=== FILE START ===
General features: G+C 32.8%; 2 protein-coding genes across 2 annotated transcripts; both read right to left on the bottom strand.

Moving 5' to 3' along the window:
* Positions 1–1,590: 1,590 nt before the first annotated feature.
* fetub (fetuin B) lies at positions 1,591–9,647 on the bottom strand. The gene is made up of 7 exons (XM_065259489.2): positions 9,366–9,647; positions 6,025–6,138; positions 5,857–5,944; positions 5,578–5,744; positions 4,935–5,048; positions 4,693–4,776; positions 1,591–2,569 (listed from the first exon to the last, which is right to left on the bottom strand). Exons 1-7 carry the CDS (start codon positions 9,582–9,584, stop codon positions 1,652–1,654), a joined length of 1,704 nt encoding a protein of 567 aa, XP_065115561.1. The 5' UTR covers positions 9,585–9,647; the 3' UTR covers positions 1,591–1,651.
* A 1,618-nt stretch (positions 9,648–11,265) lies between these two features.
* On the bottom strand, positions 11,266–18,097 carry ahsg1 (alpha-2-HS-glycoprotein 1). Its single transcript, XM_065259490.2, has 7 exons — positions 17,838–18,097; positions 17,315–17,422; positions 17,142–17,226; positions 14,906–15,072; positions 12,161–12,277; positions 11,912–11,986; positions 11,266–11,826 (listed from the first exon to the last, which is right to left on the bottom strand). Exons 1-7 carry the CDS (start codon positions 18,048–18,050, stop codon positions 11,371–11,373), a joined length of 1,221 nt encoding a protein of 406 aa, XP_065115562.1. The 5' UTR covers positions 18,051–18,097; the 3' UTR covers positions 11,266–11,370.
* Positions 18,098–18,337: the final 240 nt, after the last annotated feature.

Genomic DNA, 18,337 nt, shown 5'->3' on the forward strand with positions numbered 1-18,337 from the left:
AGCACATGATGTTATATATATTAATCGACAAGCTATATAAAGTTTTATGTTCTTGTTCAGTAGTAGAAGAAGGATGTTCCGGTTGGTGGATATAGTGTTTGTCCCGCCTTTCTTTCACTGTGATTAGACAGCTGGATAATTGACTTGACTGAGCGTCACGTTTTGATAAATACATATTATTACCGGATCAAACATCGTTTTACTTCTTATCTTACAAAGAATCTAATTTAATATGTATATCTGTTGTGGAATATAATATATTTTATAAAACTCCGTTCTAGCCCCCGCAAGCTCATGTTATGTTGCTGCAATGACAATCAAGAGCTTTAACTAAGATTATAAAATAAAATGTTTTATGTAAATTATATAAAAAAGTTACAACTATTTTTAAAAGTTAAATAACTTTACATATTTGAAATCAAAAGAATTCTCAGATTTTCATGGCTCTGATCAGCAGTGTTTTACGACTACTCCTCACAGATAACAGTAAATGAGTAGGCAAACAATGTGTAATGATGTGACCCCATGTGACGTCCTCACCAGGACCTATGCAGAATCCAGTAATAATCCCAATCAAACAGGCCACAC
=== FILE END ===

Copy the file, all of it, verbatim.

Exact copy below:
General features: G+C 32.8%; 2 protein-coding genes across 2 annotated transcripts; both read right to left on the bottom strand.

Moving 5' to 3' along the window:
* Positions 1–1,590: 1,590 nt before the first annotated feature.
* fetub (fetuin B) lies at positions 1,591–9,647 on the bottom strand. The gene is made up of 7 exons (XM_065259489.2): positions 9,366–9,647; positions 6,025–6,138; positions 5,857–5,944; positions 5,578–5,744; positions 4,935–5,048; positions 4,693–4,776; positions 1,591–2,569 (listed from the first exon to the last, which is right to left on the bottom strand). Exons 1-7 carry the CDS (start codon positions 9,582–9,584, stop codon positions 1,652–1,654), a joined length of 1,704 nt encoding a protein of 567 aa, XP_065115561.1. The 5' UTR covers positions 9,585–9,647; the 3' UTR covers positions 1,591–1,651.
* A 1,618-nt stretch (positions 9,648–11,265) lies between these two features.
* On the bottom strand, positions 11,266–18,097 carry ahsg1 (alpha-2-HS-glycoprotein 1). Its single transcript, XM_065259490.2, has 7 exons — positions 17,838–18,097; positions 17,315–17,422; positions 17,142–17,226; positions 14,906–15,072; positions 12,161–12,277; positions 11,912–11,986; positions 11,266–11,826 (listed from the first exon to the last, which is right to left on the bottom strand). Exons 1-7 carry the CDS (start codon positions 18,048–18,050, stop codon positions 11,371–11,373), a joined length of 1,221 nt encoding a protein of 406 aa, XP_065115562.1. The 5' UTR covers positions 18,051–18,097; the 3' UTR covers positions 11,266–11,370.
* Positions 18,098–18,337: the final 240 nt, after the last annotated feature.

Genomic DNA, 18,337 nt, shown 5'->3' on the forward strand with positions numbered 1-18,337 from the left:
AGCACATGATGTTATATATATTAATCGACAAGCTATATAAAGTTTTATGTTCTTGTTCAGTAGTAGAAGAAGGATGTTCCGGTTGGTGGATATAGTGTTTGTCCCGCCTTTCTTTCACTGTGATTAGACAGCTGGATAATTGACTTGACTGAGCGTCACGTTTTGATAAATACATATTATTACCGGATCAAACATCGTTTTACTTCTTATCTTACAAAGAATCTAATTTAATATGTATATCTGTTGTGGAATATAATATATTTTATAAAACTCCGTTCTAGCCCCCGCAAGCTCATGTTATGTTGCTGCAATGACAATCAAGAGCTTTAACTAAGATTATAAAATAAAATGTTTTATGTAAATTATATAAAAAAGTTACAACTATTTTTAAAAGTTAAATAACTTTACATATTTGAAATCAAAAGAATTCTCAGATTTTCATGGCTCTGATCAGCAGTGTTTTACGACTACTCCTCACAGATAACAGTAAATGAGTAGGCAAACAATGTGTAATGATGTGACCCCATGTGACGTCCTCACCAGGACCTATGCAGAATCCAGTAATAATCCCAATCAAACAGGCCACAC